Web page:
leave a comment »

By Sandy Katz

Mature Life Features

COLUMBUS, Ga. — A stroll along the Chattahoochee Riverwalk, a 12-mile linear park along the river, is a good way to get acquainted with this city and its history.

The Chattahoochee River slips along Georgia’s southwestern edge, separating it from Alabama. Hundreds of stern- and side-wheelers plied these waters between 1828 and 1939 servicing 240 landings between Columbus and Apalachicola, Fla.

The city’s 30-block Historic District houses everything from Civil War artifacts to one-of-a-kind Victorian structures. Heritage Corner, where walking tours begin, includes a cottage occupied by Dr. John Stith Pemberton, the originator of the Coca-Cola formula, and his family in the mid-19th century. Among the exhibits at the Coca-Cola Space Science Center is a Challenger Learning Center, one of several established after the 1986 shuttle disaster.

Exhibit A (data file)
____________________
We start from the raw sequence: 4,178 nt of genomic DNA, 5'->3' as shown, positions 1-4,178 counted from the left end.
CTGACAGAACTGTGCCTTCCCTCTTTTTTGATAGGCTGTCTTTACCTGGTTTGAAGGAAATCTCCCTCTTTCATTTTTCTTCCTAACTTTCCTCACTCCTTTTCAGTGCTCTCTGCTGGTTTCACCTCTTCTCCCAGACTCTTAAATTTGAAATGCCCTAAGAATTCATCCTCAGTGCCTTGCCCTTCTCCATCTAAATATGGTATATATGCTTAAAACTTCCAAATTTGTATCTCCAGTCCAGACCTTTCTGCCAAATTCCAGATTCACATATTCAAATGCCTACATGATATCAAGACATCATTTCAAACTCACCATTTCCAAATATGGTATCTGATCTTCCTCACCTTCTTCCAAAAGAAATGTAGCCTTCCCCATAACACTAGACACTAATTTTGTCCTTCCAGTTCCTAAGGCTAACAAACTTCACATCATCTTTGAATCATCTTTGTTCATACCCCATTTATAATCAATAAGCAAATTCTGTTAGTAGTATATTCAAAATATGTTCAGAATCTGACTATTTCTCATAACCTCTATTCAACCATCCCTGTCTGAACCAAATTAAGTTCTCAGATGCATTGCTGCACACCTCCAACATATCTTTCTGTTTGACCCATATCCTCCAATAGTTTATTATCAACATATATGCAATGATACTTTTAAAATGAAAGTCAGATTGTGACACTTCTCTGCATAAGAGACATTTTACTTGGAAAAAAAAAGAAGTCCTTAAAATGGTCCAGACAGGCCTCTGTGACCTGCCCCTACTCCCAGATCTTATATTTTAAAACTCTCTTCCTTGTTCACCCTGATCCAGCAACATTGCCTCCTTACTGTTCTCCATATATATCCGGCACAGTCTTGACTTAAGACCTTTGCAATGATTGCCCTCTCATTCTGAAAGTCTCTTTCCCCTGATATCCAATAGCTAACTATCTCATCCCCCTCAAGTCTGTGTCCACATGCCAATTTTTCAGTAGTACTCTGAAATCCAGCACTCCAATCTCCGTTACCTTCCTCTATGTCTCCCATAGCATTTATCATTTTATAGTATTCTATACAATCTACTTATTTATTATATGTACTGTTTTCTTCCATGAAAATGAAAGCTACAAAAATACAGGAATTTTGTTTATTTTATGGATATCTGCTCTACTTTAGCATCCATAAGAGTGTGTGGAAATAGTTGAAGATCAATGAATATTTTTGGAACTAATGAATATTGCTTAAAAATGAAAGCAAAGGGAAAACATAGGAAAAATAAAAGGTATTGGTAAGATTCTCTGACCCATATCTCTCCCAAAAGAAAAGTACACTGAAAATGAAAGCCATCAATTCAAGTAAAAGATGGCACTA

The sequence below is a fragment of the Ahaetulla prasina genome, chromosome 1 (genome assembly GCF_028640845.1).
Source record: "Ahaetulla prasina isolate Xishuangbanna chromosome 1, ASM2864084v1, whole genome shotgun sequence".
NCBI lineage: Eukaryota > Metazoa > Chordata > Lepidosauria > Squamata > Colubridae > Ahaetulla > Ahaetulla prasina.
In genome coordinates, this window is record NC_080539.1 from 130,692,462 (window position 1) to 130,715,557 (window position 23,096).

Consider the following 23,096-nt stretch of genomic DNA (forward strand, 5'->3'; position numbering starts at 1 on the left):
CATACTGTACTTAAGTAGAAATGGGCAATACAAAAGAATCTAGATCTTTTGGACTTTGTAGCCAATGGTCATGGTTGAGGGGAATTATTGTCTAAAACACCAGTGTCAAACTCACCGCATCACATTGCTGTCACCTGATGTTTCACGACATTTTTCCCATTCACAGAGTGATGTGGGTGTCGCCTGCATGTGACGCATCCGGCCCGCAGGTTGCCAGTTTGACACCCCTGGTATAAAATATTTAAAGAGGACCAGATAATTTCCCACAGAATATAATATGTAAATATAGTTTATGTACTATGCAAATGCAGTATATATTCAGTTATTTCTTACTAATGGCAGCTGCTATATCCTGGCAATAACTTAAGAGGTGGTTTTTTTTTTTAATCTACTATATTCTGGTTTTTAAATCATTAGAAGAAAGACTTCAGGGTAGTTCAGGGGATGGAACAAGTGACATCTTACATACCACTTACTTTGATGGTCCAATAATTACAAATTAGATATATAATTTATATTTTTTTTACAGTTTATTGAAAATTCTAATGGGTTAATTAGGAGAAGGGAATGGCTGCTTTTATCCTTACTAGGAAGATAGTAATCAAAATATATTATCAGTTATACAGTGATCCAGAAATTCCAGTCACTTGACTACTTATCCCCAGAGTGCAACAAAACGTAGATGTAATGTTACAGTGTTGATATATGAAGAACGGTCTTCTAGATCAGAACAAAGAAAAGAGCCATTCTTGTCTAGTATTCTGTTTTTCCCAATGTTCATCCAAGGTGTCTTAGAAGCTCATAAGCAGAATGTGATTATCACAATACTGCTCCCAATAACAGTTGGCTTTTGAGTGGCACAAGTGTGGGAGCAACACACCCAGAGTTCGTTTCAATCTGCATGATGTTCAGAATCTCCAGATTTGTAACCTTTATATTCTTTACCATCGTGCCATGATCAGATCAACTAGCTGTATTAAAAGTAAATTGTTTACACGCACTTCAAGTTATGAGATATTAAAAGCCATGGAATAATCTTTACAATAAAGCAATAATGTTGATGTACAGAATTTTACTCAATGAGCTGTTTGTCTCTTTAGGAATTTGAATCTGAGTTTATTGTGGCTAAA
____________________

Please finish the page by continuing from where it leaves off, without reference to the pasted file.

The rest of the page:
A more down-to-earth learning experience awaited us at Oxbow Meadows Environmental Learning Center. A self-guided trail on the former land-fill site led us through an area where animal and plant species that had disappeared have been reintroduced.

The Chattahoochee Indian Heritage Center in nearby Fort Mitchell celebrates the culture of tribes in this river valley from prehistoric times to the 1830s. From, there we headed to the National Infantry Museum at Fort Benning, a few miles south here that displays a collection of hardware used by Army infantrymen over the past three centuries.  The Port Columbus Civil War Naval Center opened in early 2001 offers a comprehensive look at navies of that conflict.